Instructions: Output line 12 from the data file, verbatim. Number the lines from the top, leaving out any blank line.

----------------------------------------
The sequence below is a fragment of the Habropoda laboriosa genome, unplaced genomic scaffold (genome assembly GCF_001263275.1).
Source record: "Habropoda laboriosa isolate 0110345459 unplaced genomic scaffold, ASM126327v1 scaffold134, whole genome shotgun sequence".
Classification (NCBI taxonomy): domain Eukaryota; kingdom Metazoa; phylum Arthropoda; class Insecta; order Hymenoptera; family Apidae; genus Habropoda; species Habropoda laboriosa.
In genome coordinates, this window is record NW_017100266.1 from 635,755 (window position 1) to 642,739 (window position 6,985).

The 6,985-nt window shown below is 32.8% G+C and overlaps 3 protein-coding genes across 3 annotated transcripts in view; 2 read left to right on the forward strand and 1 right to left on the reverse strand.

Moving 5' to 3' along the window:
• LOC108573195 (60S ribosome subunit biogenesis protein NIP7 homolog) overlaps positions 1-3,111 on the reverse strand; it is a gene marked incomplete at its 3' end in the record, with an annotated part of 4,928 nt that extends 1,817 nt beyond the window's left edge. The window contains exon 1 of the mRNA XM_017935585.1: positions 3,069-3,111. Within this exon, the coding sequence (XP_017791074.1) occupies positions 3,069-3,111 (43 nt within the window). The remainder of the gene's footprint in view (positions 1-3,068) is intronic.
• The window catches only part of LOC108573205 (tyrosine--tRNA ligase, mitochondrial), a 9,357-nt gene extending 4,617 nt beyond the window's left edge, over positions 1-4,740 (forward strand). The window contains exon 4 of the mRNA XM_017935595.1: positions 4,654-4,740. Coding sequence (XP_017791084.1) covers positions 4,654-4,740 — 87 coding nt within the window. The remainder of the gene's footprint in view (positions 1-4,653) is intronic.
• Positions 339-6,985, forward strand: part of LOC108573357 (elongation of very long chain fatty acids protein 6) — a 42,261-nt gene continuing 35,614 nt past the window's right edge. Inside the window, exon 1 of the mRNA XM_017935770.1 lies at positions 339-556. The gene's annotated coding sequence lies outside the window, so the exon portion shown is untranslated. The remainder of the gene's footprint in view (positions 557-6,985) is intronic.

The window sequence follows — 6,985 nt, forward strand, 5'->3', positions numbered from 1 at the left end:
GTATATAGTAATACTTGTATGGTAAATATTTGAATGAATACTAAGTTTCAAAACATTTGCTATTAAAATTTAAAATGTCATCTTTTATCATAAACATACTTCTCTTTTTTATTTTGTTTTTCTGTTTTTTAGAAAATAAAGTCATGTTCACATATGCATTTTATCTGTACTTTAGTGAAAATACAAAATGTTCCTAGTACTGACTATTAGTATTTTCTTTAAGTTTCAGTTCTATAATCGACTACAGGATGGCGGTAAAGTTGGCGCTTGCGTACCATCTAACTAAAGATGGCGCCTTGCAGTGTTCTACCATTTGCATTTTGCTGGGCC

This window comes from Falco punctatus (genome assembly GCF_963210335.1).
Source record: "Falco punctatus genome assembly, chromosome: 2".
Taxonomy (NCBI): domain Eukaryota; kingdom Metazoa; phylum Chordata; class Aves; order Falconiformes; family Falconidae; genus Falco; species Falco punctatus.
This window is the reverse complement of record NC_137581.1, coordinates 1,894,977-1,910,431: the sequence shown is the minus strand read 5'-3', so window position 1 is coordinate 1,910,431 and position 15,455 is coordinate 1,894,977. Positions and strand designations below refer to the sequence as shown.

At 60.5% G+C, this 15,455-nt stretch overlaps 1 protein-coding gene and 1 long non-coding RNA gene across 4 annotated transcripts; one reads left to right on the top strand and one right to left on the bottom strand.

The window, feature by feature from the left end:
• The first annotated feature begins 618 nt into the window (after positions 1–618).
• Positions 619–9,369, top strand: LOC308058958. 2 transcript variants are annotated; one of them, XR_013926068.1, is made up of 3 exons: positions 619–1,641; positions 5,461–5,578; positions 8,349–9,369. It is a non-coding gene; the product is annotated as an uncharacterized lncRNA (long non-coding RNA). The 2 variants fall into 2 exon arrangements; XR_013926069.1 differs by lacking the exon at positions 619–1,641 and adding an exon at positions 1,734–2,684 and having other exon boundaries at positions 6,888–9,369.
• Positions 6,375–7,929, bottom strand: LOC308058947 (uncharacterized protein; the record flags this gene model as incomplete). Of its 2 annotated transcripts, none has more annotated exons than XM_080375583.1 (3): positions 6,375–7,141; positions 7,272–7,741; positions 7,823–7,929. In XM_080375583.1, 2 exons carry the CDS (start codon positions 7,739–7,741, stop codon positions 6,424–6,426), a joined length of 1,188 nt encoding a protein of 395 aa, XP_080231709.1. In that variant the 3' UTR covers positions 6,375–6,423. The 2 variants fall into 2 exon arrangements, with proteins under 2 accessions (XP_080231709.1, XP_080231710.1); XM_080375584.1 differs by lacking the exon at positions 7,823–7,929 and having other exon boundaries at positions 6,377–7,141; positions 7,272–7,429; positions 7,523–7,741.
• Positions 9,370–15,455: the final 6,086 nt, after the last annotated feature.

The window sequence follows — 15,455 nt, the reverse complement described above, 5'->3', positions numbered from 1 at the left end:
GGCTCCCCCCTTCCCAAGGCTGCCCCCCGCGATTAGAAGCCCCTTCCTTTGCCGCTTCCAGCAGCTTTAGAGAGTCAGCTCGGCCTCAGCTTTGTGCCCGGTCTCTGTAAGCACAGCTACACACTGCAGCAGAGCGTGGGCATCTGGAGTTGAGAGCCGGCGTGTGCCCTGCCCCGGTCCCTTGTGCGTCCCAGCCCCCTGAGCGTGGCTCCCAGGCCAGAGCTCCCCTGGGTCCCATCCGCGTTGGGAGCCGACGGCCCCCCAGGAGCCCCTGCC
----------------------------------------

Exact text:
This window comes from Falco punctatus (genome assembly GCF_963210335.1).